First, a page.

Can fibroids occur post menopause?

Friend Us on FacebookFollow Us on Twitter

Women experiencing menopause deal with a variety of changes to their bodies, and fibroids can be one of those changes. If a woman has not dealt with fibroids before, she may not realize what is causing her symptoms. A physician can narrow down the cause of the problem and recommend a solution based on her age, health and the size of the fibroids.

Fibroids Defined

Fibroids are growths that develop within the walls of the uterus. The can also grow on the surface of the uterus or inside the uterine cavity. Most fibroids are benign, and women can have more than one at a time. In many cases, women may not know that they have fibroids until their doctor diagnosis the condition. Some of these growths might be tiny, but others can grow as large as an orange. Symptoms of fibroids include heavy menstrual bleeding, a bloated feeling in the abdomen, pain, and pelvic pressure. Very little information is available that suggests fibroids can be prevented, but women who are at risk for developing them can have their doctor screen them periodically.


Age and Fibroids

Researchers are not certain what cause fibroids, but genetics may provide answers. Women who have relatives who have had fibroids are more likely to develop them. Fibroids are also more common as women age, peaking when women are between 30 and 50 years old. For many women who develop fibroid tumors early, they begin to shrink later, particularly after menopause.

 

Fibroids After Menopause

Often women experience relief from fibroids after menopause, however a small percentage of women actually begin to develop these growths once their menstruation ceases. Researchers believe that fibroids are more of a problem during reproductive years because estrogen levels can influence their growth. Women who are taking hormone replacement therapy or who are still experiencing normal estrogen levels can still develop fibroids. Sudden drops in estrogen levels can also cause fibroids to begin or continue growing, despite menopause.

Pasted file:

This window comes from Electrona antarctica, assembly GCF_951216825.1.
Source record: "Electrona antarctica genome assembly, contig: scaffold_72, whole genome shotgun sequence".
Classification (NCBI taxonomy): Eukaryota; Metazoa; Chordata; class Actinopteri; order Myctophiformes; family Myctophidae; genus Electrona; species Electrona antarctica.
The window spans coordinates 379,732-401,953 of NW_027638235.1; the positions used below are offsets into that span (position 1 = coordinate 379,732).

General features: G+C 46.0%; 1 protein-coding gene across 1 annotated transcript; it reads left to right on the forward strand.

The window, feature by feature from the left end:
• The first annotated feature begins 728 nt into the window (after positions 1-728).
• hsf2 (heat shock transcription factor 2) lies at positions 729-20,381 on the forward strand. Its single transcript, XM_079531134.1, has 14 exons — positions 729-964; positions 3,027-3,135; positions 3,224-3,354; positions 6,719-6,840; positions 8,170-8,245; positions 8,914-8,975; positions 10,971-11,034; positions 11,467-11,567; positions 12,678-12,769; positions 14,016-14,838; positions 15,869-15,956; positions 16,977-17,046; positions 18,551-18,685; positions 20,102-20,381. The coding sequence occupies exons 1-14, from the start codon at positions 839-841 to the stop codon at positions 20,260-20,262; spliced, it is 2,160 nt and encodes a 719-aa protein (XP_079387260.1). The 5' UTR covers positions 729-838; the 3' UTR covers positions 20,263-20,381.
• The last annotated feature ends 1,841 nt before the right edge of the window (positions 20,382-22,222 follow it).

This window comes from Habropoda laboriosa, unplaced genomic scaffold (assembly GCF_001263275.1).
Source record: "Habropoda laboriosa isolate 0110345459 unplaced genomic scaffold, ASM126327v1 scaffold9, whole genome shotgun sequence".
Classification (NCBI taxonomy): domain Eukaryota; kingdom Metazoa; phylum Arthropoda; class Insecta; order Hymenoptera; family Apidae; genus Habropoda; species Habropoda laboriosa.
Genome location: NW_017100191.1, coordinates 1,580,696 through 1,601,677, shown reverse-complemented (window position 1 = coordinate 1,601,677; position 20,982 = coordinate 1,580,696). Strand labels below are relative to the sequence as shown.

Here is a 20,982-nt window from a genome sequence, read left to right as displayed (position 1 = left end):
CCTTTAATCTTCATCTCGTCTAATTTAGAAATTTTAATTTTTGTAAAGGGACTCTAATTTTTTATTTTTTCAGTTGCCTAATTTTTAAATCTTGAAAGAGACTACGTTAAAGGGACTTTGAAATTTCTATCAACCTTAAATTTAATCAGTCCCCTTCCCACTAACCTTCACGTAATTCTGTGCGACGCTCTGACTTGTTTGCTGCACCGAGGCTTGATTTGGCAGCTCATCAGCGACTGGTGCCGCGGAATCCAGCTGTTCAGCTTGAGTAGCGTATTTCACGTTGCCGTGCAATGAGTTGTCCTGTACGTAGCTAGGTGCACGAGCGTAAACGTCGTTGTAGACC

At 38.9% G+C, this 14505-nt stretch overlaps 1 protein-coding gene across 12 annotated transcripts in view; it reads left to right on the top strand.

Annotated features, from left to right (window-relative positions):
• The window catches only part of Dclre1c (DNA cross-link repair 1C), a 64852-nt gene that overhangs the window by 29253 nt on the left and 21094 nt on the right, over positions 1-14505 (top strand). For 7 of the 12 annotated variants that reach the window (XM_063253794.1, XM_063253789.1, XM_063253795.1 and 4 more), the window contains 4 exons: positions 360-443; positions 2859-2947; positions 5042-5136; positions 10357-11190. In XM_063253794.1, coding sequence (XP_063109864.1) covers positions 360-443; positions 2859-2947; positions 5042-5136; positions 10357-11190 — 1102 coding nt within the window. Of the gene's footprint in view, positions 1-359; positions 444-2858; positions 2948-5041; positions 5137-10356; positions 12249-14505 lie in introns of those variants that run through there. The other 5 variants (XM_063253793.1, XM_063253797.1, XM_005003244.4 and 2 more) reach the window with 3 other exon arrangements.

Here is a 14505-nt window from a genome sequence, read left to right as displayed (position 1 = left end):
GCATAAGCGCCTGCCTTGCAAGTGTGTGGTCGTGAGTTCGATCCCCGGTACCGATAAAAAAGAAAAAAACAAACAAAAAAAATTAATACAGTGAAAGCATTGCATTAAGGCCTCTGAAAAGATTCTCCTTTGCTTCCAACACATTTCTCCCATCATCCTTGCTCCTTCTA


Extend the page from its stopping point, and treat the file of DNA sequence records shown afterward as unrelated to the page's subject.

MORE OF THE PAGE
Treatment Options

For women who are hesitant to try surgery for fibroids, doctors may first recommend low-dose birth control pills or progesterone injections. These treatments are thought to help balance the hormones that can cause fibroids to continue to grow. Women in menopause may not experience severe symptoms with their fibroids, rendering treatment unnecessary. In some cases, however, surgery for fibroids is necessary due to severe pain, heavy bleeding, or an increase in urinary tract infections. While very few women need to have a hysterectomy due to uterine fibroids, this is an option and is the only permanent solution to developing more fibroids. Another type of surgery, called a myomectomy, removes only the fibroid, leaving the uterus intact but fibroids can, and often do, reoccur. The Acessa Procedure is a minimally invasive way to treating uterine fibroids.

Although they are referred to as tumors, fibroids rarely develop into something more serious, but if they continue to grow, they can cause significant pain and hamper your quality of life. If you feel that you are at risk for developing fibroids, talk to your doctor about regular screening and potential treatment options should the condition occur.

SOURCES:

http://www.nlm.nih.gov/medlineplus/ency/article/000914.htm
https://www.womenshealth.gov/publications/our-publications/fact-sheet/uterine-fibroids.html?from=AtoZ
http://www.mayoclinic.org/diseases-conditions/uterine-fibroids/basics/definition/con-20037901
http://www.womens-health.co.uk/fibroids.asp 

 

LI-00-0315-A